- Kuruganti, S., & Basu, H. (2016). A Complete Guide to Build Better Predictive Models using Segmentation. Retrieved from https://www.analyticsvidhya.com/blog/2016/02/guide-build-predictive-models-segmentation/

- Miller, T. W. (2015). Modeling techniques in predictive analytics: Business problems and solutions with R (revised and expanded ed.). Upper Saddle River, NJ: Pearson Education, Inc.

- Miller, T. W. (2015). Marketing Data Science: Modeling Techniques in Predictive Analytics with R and Python. Upper Saddle River, NJ: Pearson Education, Inc.

- McCarty, J.A., Hastak, M. (2007). Segmentation approaches to data-mining: A comparison of RFM, CHAID, and logistic regression.
*Journal of Business Research, 60(6),*656-662.

- Online Retail Data Set. (2015). Retrieved from http://archive.ics.uci.edu/ml/datasets/online+retail

- Ozkan, E. Tolon, M. (2015). The effects of information overload on consumer confusion: An examination of user generated content.
*Bogazici Journal, 29(1)*, 27-52.

- PacktPublishing. (2019, April 04). PacktPublishing/Hands-On-Data-Science-for-Marketing. Retrieved from https://github.com/PacktPublishing/Hands-On-Data-Science-for-Marketing

- Residual sum of squares. (2019, February 22). Retrieved from https://en.wikipedia.org/wiki/Residual_sum_of_squares

- Rivas, A. (2018). How to Ignite Organic Growth: Customer Segmentation. Retrieved from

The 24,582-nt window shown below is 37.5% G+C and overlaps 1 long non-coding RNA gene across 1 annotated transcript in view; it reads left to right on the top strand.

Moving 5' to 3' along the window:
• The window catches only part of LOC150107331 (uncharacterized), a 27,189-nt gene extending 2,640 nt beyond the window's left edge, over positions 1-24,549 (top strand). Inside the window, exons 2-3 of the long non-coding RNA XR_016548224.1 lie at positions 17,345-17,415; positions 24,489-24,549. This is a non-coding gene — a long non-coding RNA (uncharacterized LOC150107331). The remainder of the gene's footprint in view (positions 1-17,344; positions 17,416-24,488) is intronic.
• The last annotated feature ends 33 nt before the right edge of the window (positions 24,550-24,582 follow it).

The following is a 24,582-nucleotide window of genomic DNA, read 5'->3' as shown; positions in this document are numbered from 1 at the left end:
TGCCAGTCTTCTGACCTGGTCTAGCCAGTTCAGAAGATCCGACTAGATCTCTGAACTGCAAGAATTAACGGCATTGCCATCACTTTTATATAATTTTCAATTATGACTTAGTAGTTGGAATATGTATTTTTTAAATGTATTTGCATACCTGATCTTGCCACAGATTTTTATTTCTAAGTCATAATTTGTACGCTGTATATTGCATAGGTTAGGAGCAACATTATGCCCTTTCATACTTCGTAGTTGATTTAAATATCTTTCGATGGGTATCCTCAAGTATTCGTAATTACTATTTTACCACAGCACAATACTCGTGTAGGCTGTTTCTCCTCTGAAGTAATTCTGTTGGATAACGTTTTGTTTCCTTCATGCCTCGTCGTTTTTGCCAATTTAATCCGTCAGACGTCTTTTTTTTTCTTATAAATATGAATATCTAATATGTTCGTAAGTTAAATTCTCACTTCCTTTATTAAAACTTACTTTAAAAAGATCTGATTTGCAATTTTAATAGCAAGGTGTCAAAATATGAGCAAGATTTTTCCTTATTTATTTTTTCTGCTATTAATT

**https://www.mktr.ai/how-to-ignite-growth-with-customer-segmentation/**

- Scikit Learn – K-Means – Elbow – criterion. (2013). Retrieved from https://stackoverflow.com/questions/19197715/scikit-learn-k-means-elbow-criterion

- Siegel, E. (2013). Predictive analytics: The power to predict who will click, buy, lie, or die. Hoboken, NJ: John Wiley & Sons, Inc.

- Silhouette (clustering). (2019, March 20). Retrieved from https://en.wikipedia.org/wiki/Silhouette_(clustering)

- TrainingByPackt. (2019, May 27). TrainingByPackt/Data-Science-for-Marketing-Analytics. Retrieved from https://github.com/TrainingByPackt/Data-Science-for-Marketing-Analytics

- Ttnphns (2012). Are mean normalization and feature scaling needed for k-means clustering? Retrieved from https://stats.stackexchange.com/questions/21222/are-mean-normalization-and-feature-scaling-needed-for-k-means-clustering

## 2 comments

Amazing job. I appreciate it a lot.

Silvio, I’m glad you got something from the article! Don’t hesitate to reach out if you have any data questions.

– Mike